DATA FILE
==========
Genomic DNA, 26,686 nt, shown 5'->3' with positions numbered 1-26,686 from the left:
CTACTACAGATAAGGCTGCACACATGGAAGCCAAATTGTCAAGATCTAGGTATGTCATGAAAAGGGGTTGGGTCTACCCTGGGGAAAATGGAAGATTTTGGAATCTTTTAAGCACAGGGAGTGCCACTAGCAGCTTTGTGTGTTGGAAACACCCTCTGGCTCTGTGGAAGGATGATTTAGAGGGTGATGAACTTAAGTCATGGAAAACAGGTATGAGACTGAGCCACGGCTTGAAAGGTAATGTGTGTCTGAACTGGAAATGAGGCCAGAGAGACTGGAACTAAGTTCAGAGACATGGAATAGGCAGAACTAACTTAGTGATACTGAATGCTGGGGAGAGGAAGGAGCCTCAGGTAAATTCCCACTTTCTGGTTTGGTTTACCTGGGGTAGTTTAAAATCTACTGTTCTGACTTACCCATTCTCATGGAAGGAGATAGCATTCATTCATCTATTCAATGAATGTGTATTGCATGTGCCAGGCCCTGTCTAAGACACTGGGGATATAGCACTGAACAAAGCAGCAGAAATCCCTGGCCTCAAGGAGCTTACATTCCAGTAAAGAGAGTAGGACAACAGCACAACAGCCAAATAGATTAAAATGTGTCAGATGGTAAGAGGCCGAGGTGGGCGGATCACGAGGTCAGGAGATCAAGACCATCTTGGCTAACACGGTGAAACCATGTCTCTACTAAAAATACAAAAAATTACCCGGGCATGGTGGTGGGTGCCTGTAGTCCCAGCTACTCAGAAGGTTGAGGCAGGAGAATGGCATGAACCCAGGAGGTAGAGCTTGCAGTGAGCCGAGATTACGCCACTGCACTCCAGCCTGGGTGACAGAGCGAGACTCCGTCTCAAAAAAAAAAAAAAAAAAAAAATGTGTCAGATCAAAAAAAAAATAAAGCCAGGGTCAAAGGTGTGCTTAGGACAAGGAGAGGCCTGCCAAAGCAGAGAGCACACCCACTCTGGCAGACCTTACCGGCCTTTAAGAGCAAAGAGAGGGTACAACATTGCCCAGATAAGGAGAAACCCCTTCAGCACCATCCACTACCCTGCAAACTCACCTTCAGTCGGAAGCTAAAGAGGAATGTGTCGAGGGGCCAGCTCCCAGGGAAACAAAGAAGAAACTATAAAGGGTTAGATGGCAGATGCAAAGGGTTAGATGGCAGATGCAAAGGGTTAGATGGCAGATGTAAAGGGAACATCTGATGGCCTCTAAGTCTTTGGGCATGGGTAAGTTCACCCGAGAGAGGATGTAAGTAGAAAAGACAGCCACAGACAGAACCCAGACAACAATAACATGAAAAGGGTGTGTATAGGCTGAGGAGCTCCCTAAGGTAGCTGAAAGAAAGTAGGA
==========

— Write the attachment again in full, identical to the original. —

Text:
Genomic DNA, 26,686 nt, shown 5'->3' with positions numbered 1-26,686 from the left:
CTACTACAGATAAGGCTGCACACATGGAAGCCAAATTGTCAAGATCTAGGTATGTCATGAAAAGGGGTTGGGTCTACCCTGGGGAAAATGGAAGATTTTGGAATCTTTTAAGCACAGGGAGTGCCACTAGCAGCTTTGTGTGTTGGAAACACCCTCTGGCTCTGTGGAAGGATGATTTAGAGGGTGATGAACTTAAGTCATGGAAAACAGGTATGAGACTGAGCCACGGCTTGAAAGGTAATGTGTGTCTGAACTGGAAATGAGGCCAGAGAGACTGGAACTAAGTTCAGAGACATGGAATAGGCAGAACTAACTTAGTGATACTGAATGCTGGGGAGAGGAAGGAGCCTCAGGTAAATTCCCACTTTCTGGTTTGGTTTACCTGGGGTAGTTTAAAATCTACTGTTCTGACTTACCCATTCTCATGGAAGGAGATAGCATTCATTCATCTATTCAATGAATGTGTATTGCATGTGCCAGGCCCTGTCTAAGACACTGGGGATATAGCACTGAACAAAGCAGCAGAAATCCCTGGCCTCAAGGAGCTTACATTCCAGTAAAGAGAGTAGGACAACAGCACAACAGCCAAATAGATTAAAATGTGTCAGATGGTAAGAGGCCGAGGTGGGCGGATCACGAGGTCAGGAGATCAAGACCATCTTGGCTAACACGGTGAAACCATGTCTCTACTAAAAATACAAAAAATTACCCGGGCATGGTGGTGGGTGCCTGTAGTCCCAGCTACTCAGAAGGTTGAGGCAGGAGAATGGCATGAACCCAGGAGGTAGAGCTTGCAGTGAGCCGAGATTACGCCACTGCACTCCAGCCTGGGTGACAGAGCGAGACTCCGTCTCAAAAAAAAAAAAAAAAAAAAAATGTGTCAGATCAAAAAAAAAATAAAGCCAGGGTCAAAGGTGTGCTTAGGACAAGGAGAGGCCTGCCAAAGCAGAGAGCACACCCACTCTGGCAGACCTTACCGGCCTTTAAGAGCAAAGAGAGGGTACAACATTGCCCAGATAAGGAGAAACCCCTTCAGCACCATCCACTACCCTGCAAACTCACCTTCAGTCGGAAGCTAAAGAGGAATGTGTCGAGGGGCCAGCTCCCAGGGAAACAAAGAAGAAACTATAAAGGGTTAGATGGCAGATGCAAAGGGTTAGATGGCAGATGCAAAGGGTTAGATGGCAGATGTAAAGGGAACATCTGATGGCCTCTAAGTCTTTGGGCATGGGTAAGTTCACCCGAGAGAGGATGTAAGTAGAAAAGACAGCCACAGACAGAACCCAGACAACAATAACATGAAAAGGGTGTGTATAGGCTGAGGAGCTCCCTAAGGTAGCTGAAAGAAAGTAGGA